CHANGES to the live sheep trade over the past 12 months have taken a toll on the livestock transport industry with the latest casualty being Livestock and Rural Transporters' Association of WA (LRTAWA) president Andy Jacobs.
Mr Jacobs, who owns and operates his own small business, has been vocal about the impact of regulatory changes on livestock transporters, as well as the whole supply chain, since taking over the reigns of the LRTAWA last year.
He said with less exporters operating and the three-month moratorium on the trade from June-August "no one has any idea" what will happen to the trade.
Mr Jacobs said he won't be standing for re-election at the LRTAWA Annual Conference and AGM to be held in Busselton in July, as his business was in transition and he could end up relocating interstate due to a lack of work in WA.
"I'm finishing up," Mr Jacobs said.
"I'm taking the next six weeks to figure out what we are going to do next and my house is on the market.
"The future is uncertain because what we used to do is not going to be sustainable."
He said with Phoenix Exports (Harmony Agriculture and Food Co) and Wellard not exporting, and Livestock Shipping Services "not exporting at the same volume" as it has in the past, it only left Emanuel Exports and Rural Export and Trading WA, which dramatically reduced the long-term sustainability of transporters who were servicing the trade.
"You take Emanuels out of the market and it's gone," he said.
Mr Jacobs said some carriers had "pushed their businesses in a different direction" to be able to stay afloat.
"I'm the third guy in the last nine months to pull the plug on livestock transport in WA," he said.
"Changes to the live export trade have had an impact."
Mr Jacobs has been active in The Sheep Collective and had tried to ensure his industry was not overlooked in the debate about the live sheep trade or animal welfare reforms.
Mr Jacobs said there was still plenty of work to be done to improve the livestock transport industry and he was hoping to "go out with a bang".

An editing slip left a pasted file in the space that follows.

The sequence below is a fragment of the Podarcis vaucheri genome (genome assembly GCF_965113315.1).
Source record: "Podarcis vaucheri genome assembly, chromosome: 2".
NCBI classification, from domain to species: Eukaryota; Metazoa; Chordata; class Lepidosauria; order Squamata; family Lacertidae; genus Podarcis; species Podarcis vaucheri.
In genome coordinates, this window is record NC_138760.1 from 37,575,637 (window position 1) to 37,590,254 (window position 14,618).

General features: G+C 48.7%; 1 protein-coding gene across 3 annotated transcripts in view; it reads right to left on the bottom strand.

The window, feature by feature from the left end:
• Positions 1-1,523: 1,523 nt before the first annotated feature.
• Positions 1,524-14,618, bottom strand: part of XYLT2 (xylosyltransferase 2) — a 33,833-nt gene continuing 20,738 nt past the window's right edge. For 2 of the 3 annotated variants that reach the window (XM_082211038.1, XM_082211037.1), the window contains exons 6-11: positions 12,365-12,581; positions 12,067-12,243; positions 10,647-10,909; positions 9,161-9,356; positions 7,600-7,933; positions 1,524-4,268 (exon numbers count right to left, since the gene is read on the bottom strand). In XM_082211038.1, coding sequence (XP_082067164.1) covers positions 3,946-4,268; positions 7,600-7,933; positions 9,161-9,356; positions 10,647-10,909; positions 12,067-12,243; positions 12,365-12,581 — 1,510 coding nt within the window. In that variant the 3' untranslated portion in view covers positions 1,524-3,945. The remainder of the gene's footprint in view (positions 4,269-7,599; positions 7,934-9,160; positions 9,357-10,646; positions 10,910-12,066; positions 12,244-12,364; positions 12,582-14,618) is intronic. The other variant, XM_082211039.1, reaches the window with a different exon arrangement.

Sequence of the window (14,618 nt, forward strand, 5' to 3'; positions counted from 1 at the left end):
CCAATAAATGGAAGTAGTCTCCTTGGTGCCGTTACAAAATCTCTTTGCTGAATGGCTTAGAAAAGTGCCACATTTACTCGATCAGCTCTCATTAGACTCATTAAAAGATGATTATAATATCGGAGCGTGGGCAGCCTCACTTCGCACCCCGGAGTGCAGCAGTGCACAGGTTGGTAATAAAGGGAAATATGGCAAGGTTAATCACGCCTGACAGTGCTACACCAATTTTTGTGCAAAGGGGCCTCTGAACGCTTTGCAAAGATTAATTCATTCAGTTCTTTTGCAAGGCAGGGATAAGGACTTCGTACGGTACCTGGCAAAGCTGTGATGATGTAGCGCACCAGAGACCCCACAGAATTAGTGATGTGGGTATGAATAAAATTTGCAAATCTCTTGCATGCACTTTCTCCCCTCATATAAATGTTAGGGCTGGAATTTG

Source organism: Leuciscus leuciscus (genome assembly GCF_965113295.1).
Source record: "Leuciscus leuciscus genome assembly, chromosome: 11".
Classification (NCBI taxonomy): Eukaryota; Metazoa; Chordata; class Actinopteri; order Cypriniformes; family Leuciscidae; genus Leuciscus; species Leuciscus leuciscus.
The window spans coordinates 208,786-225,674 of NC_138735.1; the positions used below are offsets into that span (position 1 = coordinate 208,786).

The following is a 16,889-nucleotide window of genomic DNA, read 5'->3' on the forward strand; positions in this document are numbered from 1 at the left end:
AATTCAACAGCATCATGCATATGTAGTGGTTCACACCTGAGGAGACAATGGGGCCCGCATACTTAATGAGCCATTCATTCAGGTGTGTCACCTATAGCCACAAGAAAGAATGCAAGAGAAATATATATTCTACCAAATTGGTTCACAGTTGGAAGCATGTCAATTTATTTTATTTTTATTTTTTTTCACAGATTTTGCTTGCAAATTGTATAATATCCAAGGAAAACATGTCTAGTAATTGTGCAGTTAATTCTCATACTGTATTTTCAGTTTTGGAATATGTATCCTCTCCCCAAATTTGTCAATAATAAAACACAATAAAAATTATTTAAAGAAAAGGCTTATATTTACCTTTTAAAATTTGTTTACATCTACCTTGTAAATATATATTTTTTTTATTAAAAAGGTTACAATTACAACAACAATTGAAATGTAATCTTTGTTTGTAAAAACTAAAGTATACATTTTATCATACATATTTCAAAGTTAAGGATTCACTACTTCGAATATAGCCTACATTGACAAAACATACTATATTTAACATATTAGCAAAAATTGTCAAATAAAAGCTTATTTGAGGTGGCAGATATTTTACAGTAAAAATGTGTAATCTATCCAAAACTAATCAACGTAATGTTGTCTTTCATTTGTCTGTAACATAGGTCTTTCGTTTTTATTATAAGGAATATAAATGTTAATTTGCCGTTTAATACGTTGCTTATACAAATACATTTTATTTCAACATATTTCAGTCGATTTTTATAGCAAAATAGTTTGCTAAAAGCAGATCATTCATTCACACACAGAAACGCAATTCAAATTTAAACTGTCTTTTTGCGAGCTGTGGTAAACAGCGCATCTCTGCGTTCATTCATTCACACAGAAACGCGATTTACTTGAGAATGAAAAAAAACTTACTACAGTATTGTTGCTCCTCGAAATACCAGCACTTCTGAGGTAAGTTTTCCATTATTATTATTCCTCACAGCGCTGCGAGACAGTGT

He said the Coalition Government's return to office was an opportunity for the "whole industry to make things right with the public".
"Where we were before (with the prospect of a Labor Party victory), we were up against a firing squad," Mr Jacobs said.
"Now, it's an opportunity for the industry to come together to promote ag as a whole otherwise in five to 10 years we'll be going through another major issue and we'll be slowly chipped away until there's nothing left."
Mr Jacobs called on levy-funded organisations to come together to undertake an education campaign to ensure that the story of agriculture, as a whole supply chain, is told.
"It's not about politics it's about the 20 million voters out there who don't know what we do and how we do it," he said.
"This is about social license.
"It's about transparency and accountability and it's about promoting best practice across the country."
Mr Jacobs also said the livestock transport industry needed to be on the "front foot" in "adopting best practice to ensure all animals that travelled across the Nullarbor are given an 18-20 hour spell period".
"There are several choices out there at the moment with two to three spelling yards which charged a small fee of $1-$1.50 per head to provide water with electrolytes, as well as hay, and give the livestock a chance to move around and rest," he said.
"It's been happening for a while and it is common practice with some contractors, but not all.
"Agents also have a responsibility as well.
"And producers selling their stock should ask the question of whether or not the livestock will be spelled on the way across."
He said it was important for all carriers to adopt the standard to reduce the likelihood of the government stepping in and enforcing it, as it focuses on improvements to animal welfare standards.
"Some aspects of the industry are not prepared to adopt it," Mr Jacobs said.
"It is good for animal welfare and it's good for driver welfare.
"It should not be up to government to fix the industry, it is up to us to do it."
Mr Jacobs said the whole ag industry was under pressure and it needed to look at what it could do to improve.
"The general public doesn't understand the industry and so it is important that we engage in better education and create programs and campaigns around ag to gain the public's confidence," he said.